San Francisco 49ers Camp: Manic Monday of Mounting Challenges
Just 48 hours ago, the biggest obstacle facing the San Francisco 49ers seemed to be the continuing holdout of nose tackle and franchise player Aubrayo Franklin.
Unfortunately, after a dearly disappointing series of events on Monday, that now may be the least of the team’s worries.
Head Coach Mike Singletary called off the final 20 minutes of the morning practice session on Monday, following what the Sacramento Bee and San Jose Mercury News both described as a sloppy session lacking focus and execution. According to a mid-day press conference, Coach Sing said he gathered his players together and gave them the option of ending the session early and returning in the afternoon. Perhaps to their credit, the players turned the offer down, but Coach Sing did not like what he saw as drills resumed and he dismissed the players until the afternoon.
Coach Sing stated that the team had hit a proverbial wall in their preparations for their preseason opener Sunday morning against the defending AFC Champion Indianapolis Colts, and he was not pleased with the way they reacted to it.
It is fair to say (as Coach Sing did) that it was better the 49ers experience this challenge now, as opposed to after the start of the regular season (which may have been what happened in the Week Five game against Atlanta last year). Nonetheless, that is little more than wishful thinking until the players prove they can rebound from this performance. There was little information available on how they managed in the afternoon session.
What's your take on Monday's events?
Any potential rebound will be made more difficult by additional injuries suffered in the Monday morning session.
Center Eric Heitmann, the most consistent and solid performer for the 49ers offensive line the last several seasons, suffered a leg injury which the San Jose Mercury News later confirmed to be a broken left fibula. He is expected to miss six to eight weeks. While this timetable could see Heitmann back on the field in time for the Week Two battle with the Super Bowl Champion New Orleans Saints, it is much more realistic to expect the 49ers will be without his services for several weeks to start the regular season.
Heitmann’s absence leaves David Baas, Cody Wallace, and Adam Snyder—a tandem with a combined five career starts at center—vying for playing time snapping the ball to Alex Smith.
News of Heitmann’s injury overshadowed what should have been a very positive day for the offensive line, as first-round draft picks Anthony Davis and Mike Iupati were both named starters moving forward. Coach Sing said that he, offensive coordinator Jimmy Raye, and offensive line coach Mike Solari had seen enough potential and solid performance to install the duo on the top offensive unit indefinitely.
I think this should bode very well for the 49ers moving forward. In just nine days of padded practice, the two have gone from a questionable status where many experts felt Davis especially had virtually no chance to start Week One, to designated starters. If they can show this much progress so quickly, the entire offensive line may be able to gel very early, becoming a formidable force and spurring offensive production and dominance.
That is, as long as they can stay healthy (knock wood).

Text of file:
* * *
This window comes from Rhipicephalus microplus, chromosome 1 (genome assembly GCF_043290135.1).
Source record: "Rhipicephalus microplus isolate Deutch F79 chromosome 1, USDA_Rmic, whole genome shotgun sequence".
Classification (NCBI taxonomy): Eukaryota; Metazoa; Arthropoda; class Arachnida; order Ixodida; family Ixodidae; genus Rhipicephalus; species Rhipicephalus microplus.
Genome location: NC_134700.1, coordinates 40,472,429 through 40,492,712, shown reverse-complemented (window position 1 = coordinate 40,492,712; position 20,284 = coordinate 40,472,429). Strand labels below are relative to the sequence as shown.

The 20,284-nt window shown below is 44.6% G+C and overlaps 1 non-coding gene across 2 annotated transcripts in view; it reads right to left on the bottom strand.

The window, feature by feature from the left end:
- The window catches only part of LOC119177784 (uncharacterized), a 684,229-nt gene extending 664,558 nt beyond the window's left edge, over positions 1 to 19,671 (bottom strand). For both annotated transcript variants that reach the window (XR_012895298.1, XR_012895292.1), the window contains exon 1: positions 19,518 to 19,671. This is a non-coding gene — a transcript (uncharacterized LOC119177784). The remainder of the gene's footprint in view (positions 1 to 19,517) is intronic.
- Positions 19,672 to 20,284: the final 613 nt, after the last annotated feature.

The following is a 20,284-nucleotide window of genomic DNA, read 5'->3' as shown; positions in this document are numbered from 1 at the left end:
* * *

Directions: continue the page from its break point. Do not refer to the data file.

Martail Burnett became the fourth 49er linebacker with a significant injury, when he suffered what the team described as a knee sprain forcing him to leave the morning practice. He joins Ahmad Brooks, Travis LaBoy, and Scott McKillop (who is likely gone for the year) on the sideline as the 49ers linebacking corps continues to suffer setbacks.
Even probable No. 2 wide receiver Josh Morgan was not immune to the injury bug, as a reportedly questionable hit by free safety Dashon Goldson left him nursing a neck stinger. Luckily, according to the Sacramento Bee, Morgan is not likely to miss any time.
The rash of injuries has forced the 49ers to make some difficult roster decisions, starting with the release of kick returner and cornerback LeRoy Vann. After watching Vann in action Saturday afternoon, I thought he had a great shot to become the primary return threat for the 49ers. However, with injuries putting an even larger than usual premium on roster spots, and Vann’s 5’-8” stature making him a defensive liability, the 49ers decided they could not afford to retain the dedicated specialist. I expect him to catch on elsewhere.
This leaves Kyle Williams, Ted Ginn Jr., and perhaps newcomer Kevin Jurovich as the prime candidates to return kicks and punts in 2010. From what I have seen, Williams seems to have an edge in this area.
The mounting injuries may also spell the end of Brandon Jones’s short tenure in San Francisco. Jones has been sidelined much of camp fighting a sore hamstring, after recording just one catch for 18 yards last season—having lost eight games to a fractured shoulder. With the expected return of Aubrayo Franklin, and reinforcements likely needed at linebacker and on the offensive line, I expect Jones’s first catch as a 49er to be his last.
Many fans and analysts, including myself, spoke highly of the apparent depth on the 49ers roster this offseason and how it could serve the team well over the course of the coming campaign. Now it seems that in light of recent events, this theory will get a very early, and very rigorous test. Hopefully, we were right.
Coach Sing has five practice days left to right the ship before opening exhibition play. It will be interesting to see how the 49ers respond to their first significant adversity of the offseason.
Keep the Faith!
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